Don’t be surprised if you think everything is going well and suddenly, whatever they consider to be the final straw happens, and they have a major melt down. This is typical behaviour as children with this personality don’t want to upset anyone by complaining, and then it all gets too much for them. It is so much better to regularly give them the time they need to express their feelings. If they have had a bad day, encourage them to talk it through or write it down.
When disciplining or correcting these children try using the ‘good news sandwich’ technique. First the good news, praise them for one of their strengths; then explain the behaviour that needs to change, and finally some more good news.
I’d like to look at the effect of peer pressure. Peer pressure in the sand-pit is not a big issue. Peer pressure later in life certainly is. Sex, alcohol and drugs are high pressure issues so how we teach our children to handle peer pressure at a young age is all important.
Imagine asking a very compliant young child what they would like to do today. The child obligingly answers “Whatever you want to do is fine with me.” At this point you are feeling quite smug – what a wonderful child – but way off in the distance some alarm bells should be ringing. A few years later you may ask the same child “ What do you think about ‘such and such’?” The child replies that whatever you think about it is fine with her. The alarm bells at this point should be ringing even louder because what she is communicating is that she will agree with you to keep the peace. What she needs to know is that even though she has a different opinion, you will still love her.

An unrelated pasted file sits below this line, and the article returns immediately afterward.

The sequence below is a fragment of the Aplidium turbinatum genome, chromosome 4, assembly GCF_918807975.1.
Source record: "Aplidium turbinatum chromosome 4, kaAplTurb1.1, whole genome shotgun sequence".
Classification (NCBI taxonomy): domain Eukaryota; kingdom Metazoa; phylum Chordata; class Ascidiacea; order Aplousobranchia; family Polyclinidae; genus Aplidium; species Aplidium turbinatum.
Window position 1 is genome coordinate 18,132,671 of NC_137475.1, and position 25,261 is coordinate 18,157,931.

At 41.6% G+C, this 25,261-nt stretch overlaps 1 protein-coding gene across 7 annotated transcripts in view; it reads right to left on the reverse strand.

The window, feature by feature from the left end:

Imagine the same child as a seventeen-year-old at a party. Her boyfriend has had too much to drink but still offers her a lift home. She now has to make a potentially life-threatening choice. Should she keep the peace and still be loved or should she make a stand and risk losing a friend? If she has had experience of being personally valued for her independent thinking, then the chances of her making the right choice increase dramatically. This scenario clearly illustrates the problem with over-compliance. It is why, as parents of these delightful children, we must build resilience and boundaries by equipping them with skills that do not come naturally.
You can do this by asking “What would you do if…” questions from as early an age as possible about age-appropriate situations. For example, what would you do if you saw your friend being bullied by another friend? What would you do if your two best friends wanted to play different games? What would you do if your friend told you he had stolen some sweets from the dairy? By starting this type of conversation from a young age they will not be surprised when you ask the harder questions later on. Always make sure they are aware that their opinion is valued.
Compliance is great. Enjoy it. Value it. But also be awake to its potential downside and you may spare everyone some problems further down the track.
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©Copyright 2010, Personality Dynamics Ltd.
Sue Blair is a regular contributor to the Parenting magazine. She runs very popular Workshops at the Parenting Place every term on Understanding Your Child’s Personality.
The Parenting Place is an exceptional resource centre for parents in Auckland, New Zealand.